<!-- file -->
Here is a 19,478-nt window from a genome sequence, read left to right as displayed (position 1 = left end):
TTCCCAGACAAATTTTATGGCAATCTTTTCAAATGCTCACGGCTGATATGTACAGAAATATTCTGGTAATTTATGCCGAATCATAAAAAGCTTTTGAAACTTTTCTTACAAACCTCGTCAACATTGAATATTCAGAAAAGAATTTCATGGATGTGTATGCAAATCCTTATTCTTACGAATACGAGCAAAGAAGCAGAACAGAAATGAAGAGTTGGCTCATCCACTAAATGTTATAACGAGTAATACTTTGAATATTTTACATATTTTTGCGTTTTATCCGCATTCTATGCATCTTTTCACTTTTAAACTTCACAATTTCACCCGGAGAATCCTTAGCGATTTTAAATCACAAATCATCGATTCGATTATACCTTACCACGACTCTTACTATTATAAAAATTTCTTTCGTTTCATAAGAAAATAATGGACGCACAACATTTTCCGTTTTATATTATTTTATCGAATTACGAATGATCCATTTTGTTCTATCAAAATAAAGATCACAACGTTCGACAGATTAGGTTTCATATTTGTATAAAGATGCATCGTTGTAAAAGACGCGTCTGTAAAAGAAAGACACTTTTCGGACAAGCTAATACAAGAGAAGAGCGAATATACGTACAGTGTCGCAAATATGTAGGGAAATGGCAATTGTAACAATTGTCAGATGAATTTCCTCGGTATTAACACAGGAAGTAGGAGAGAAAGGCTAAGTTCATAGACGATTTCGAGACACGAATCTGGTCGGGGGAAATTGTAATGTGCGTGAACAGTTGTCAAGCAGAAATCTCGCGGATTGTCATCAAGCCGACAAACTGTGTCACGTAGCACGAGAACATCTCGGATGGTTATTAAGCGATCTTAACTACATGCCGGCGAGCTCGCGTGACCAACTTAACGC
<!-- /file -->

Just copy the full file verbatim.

Here is a 19,478-nt window from a genome sequence, read left to right as displayed (position 1 = left end):
TTCCCAGACAAATTTTATGGCAATCTTTTCAAATGCTCACGGCTGATATGTACAGAAATATTCTGGTAATTTATGCCGAATCATAAAAAGCTTTTGAAACTTTTCTTACAAACCTCGTCAACATTGAATATTCAGAAAAGAATTTCATGGATGTGTATGCAAATCCTTATTCTTACGAATACGAGCAAAGAAGCAGAACAGAAATGAAGAGTTGGCTCATCCACTAAATGTTATAACGAGTAATACTTTGAATATTTTACATATTTTTGCGTTTTATCCGCATTCTATGCATCTTTTCACTTTTAAACTTCACAATTTCACCCGGAGAATCCTTAGCGATTTTAAATCACAAATCATCGATTCGATTATACCTTACCACGACTCTTACTATTATAAAAATTTCTTTCGTTTCATAAGAAAATAATGGACGCACAACATTTTCCGTTTTATATTATTTTATCGAATTACGAATGATCCATTTTGTTCTATCAAAATAAAGATCACAACGTTCGACAGATTAGGTTTCATATTTGTATAAAGATGCATCGTTGTAAAAGACGCGTCTGTAAAAGAAAGACACTTTTCGGACAAGCTAATACAAGAGAAGAGCGAATATACGTACAGTGTCGCAAATATGTAGGGAAATGGCAATTGTAACAATTGTCAGATGAATTTCCTCGGTATTAACACAGGAAGTAGGAGAGAAAGGCTAAGTTCATAGACGATTTCGAGACACGAATCTGGTCGGGGGAAATTGTAATGTGCGTGAACAGTTGTCAAGCAGAAATCTCGCGGATTGTCATCAAGCCGACAAACTGTGTCACGTAGCACGAGAACATCTCGGATGGTTATTAAGCGATCTTAACTACATGCCGGCGAGCTCGCGTGACCAACTTAACGC